DAMN: A simple and very short allegory on how not to fish (part 3 of 4)

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Read Episode 2

Soon the downstream forests began to die out from the reduction of high floods. This in turn affected the diversity of the species harbored within the forest’s great depths, and the boar dwindled. “Thank goodness the ancestors are blessing us by removing the poisonous meat of the boar so it is no longer a treat,” said the downstream villagers, and their stomachs rumbled.

One day, while Great Wake was enjoying pea and ham soup made with the biggest and juiciest peas ever harvested, and the healthiest, safest boar ever hunted, one of his advisors knocked on the door of his hut.

“What is it, Droplet?”

“Uhm…I have some news from some of our environmental researchers, sir.”


“It appears the dam is causing a bit of an adverse environmental impact.”

“Is that so?”

“Yes, sir, I’m afraid so. The gravel in the riverbed was an important habitat for insects, mollusks and crustaceans that have now died out. The river also used to flush out the backwater systems, which have now become toxic.”

“Mollusks? How on the Plateau is the welfare of mollusks any of my concern?”

“Simply in that any suffering of our neighbors is a suffering of the Plateau and so a suffering of our own, sir.”

“Spare me the sentimental philosophy, Droplet. We’ve got everything we need, there is no suffering here. Do you see any sad faces in the village? Any hungry babies? Well then. But send some more baskets of fish to the Earth and Air tribes, as a sign of our charity and goodwill. Otherwise, don’t talk to me any more about mollusks, please. I find the thought of them distasteful.”

“Yes, sir,” said Droplet, bowing his head. “Ah, just one more thing, sir.”

“Go on.”

“It also seems the river used to be pivotal in depositing millions of tons of rocks and sediment at the rim of the Plateau, and, well, there are reports that the edge is becoming unstable.”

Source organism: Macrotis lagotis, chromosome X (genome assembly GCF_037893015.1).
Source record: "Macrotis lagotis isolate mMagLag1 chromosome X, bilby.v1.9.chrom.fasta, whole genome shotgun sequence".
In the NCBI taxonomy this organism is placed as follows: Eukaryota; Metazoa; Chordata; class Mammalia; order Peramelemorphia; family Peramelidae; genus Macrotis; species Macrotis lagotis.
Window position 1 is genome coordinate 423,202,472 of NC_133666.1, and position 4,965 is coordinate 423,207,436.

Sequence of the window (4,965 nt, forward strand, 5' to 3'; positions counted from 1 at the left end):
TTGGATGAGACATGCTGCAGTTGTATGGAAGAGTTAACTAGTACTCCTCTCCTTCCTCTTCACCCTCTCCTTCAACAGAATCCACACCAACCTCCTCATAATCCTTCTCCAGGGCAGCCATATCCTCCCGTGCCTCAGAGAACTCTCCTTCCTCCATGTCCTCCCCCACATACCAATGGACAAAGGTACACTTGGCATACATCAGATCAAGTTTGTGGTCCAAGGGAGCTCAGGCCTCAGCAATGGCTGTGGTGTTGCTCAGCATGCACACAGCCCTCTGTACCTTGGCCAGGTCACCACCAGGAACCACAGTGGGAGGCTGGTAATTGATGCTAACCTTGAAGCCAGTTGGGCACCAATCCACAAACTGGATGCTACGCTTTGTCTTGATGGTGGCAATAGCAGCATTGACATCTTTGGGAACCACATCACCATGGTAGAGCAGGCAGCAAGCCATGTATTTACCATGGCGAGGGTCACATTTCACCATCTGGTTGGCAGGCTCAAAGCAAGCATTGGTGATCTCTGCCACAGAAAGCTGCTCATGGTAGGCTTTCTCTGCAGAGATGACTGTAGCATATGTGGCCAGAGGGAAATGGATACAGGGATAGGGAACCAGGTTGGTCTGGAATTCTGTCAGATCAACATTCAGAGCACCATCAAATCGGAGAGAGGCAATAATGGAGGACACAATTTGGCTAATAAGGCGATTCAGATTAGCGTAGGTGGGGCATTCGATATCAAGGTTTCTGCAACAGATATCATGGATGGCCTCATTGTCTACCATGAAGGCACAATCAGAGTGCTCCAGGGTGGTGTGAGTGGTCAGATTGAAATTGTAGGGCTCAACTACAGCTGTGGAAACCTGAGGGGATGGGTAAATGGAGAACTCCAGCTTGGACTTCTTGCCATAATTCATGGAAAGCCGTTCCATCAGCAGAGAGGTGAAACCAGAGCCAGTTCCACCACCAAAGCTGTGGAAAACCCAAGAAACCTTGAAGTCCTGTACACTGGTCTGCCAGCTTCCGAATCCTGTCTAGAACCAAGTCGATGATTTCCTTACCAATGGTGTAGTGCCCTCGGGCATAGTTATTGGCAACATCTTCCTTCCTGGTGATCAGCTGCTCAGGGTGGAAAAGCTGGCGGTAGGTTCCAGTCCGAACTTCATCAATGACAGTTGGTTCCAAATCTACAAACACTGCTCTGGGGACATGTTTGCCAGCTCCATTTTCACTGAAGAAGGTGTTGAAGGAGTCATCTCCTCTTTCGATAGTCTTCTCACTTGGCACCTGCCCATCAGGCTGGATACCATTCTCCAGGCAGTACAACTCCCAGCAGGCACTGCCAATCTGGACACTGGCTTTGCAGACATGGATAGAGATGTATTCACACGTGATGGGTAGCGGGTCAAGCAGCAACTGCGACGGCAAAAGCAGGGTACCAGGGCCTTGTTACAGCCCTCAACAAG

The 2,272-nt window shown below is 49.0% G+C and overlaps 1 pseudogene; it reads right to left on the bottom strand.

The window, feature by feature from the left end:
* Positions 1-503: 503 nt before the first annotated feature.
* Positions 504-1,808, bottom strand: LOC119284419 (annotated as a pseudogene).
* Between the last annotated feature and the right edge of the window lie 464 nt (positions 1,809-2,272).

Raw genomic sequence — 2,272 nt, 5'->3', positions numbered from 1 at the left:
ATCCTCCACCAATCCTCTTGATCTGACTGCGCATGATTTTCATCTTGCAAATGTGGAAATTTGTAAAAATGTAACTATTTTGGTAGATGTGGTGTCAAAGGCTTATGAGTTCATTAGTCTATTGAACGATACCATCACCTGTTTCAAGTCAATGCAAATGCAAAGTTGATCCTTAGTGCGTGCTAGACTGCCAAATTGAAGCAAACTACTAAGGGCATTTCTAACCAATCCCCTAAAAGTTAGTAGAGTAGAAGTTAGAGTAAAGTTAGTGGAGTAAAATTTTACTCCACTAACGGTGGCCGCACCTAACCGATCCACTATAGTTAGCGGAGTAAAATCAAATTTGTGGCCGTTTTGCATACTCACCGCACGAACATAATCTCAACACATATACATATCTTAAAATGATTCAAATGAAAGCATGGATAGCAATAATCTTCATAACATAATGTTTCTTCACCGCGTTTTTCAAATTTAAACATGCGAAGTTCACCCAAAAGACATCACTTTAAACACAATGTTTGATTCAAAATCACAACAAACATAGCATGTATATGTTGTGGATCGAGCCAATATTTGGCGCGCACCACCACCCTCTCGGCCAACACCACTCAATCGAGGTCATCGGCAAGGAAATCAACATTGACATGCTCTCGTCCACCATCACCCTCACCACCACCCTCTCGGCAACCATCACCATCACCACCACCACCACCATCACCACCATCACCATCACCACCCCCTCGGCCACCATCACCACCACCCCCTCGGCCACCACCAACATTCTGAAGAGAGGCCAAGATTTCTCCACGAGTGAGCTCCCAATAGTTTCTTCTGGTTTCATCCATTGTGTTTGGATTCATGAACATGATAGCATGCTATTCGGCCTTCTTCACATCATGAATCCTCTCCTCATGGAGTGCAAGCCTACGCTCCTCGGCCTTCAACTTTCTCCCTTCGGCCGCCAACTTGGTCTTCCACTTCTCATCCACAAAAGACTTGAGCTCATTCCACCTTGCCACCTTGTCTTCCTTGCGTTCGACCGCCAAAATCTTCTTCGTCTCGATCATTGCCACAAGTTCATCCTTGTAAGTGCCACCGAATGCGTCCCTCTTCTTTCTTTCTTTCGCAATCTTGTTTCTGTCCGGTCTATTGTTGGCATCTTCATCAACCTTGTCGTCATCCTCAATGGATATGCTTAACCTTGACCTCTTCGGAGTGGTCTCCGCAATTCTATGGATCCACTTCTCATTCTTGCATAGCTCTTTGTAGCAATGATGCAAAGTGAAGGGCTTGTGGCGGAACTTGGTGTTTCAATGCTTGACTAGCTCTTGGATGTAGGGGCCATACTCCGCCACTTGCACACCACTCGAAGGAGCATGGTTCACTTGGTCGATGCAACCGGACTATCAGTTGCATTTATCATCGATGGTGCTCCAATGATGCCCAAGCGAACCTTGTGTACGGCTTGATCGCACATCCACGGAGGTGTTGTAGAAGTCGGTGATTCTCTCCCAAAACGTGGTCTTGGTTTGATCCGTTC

“The talk of sediment has the same effect on me as that of mollusks,” said Great Wake, screwing up his nose. “It’s distasteful. Oh, but let’s have another fishy feast with the Fire tribe! Make arrangements with Great Wick, please.”

“Yes, sir. Should we invite the other tribes?”

“I would love to say yes, Droplet, but they never bring anything to parties anymore and I’m starting to get a very uncomfortable feeling that they’re scrounging off us.”

“Of course, sir.”

Downstream of the dam, the riverbed was cracked and parched, the flood plains ravaged, the forests dying and the fauna long gone. The birds that used to inhabit the great trees by the edge of the Plateau had flown upstream, so the Air tribe had none left to hunt. The villagers of both the Air tribe and the Earth tribe were starving. Without crops and game, they had to resort to selling their tribe specific skills, and pretty soon Great Wake knew the secrets of flood plains, astronomy and mineral extraction. But his father had always told him that with great power comes great responsibility, so he reassured his poor neighbors that the benefits of his wealth would almost certainly trickle downstream.

When the downstream tribes had completely exhausted their food production capacity, Great Wake had a genius idea. The mineral ore in the Earth tribe’s sludgy riverbed could be completely extracted, measured and stored somewhere. Then trade would be much more easily controlled. He’d know exactly how many fish he could afford to spare. He commissioned the Fire tribe to invent smelts to purify the mineral, and mints to create coinage from it, and soon the banks of the river near the Fire village were lined with heavy industry. Clinking and clanking and banging continued into every night, the twinkling stars obscured from view by heavy smog.

But the riverbanks upstream of the dam were already under great stress. The pressure of the millions of tons of additional water was straining the banks, and on one devastating morning the reinforcements finally burst. A great deluge broke free and with a colossal hiss swept through the fire village, crushing homes and extinguishing the lives of almost half of the villagers.

Great Wake’s advisor knocked carefully on his door.

“What is it, Droplet?”

“Very sad news, Great Wake. Great Wick, the leader of the Fire tribe, has perished in a vast deluge along with many of his people.”

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Featured image: Alvord Desert Oregon by Lance66


4 thoughts on “DAMN: A simple and very short allegory on how not to fish (part 3 of 4)

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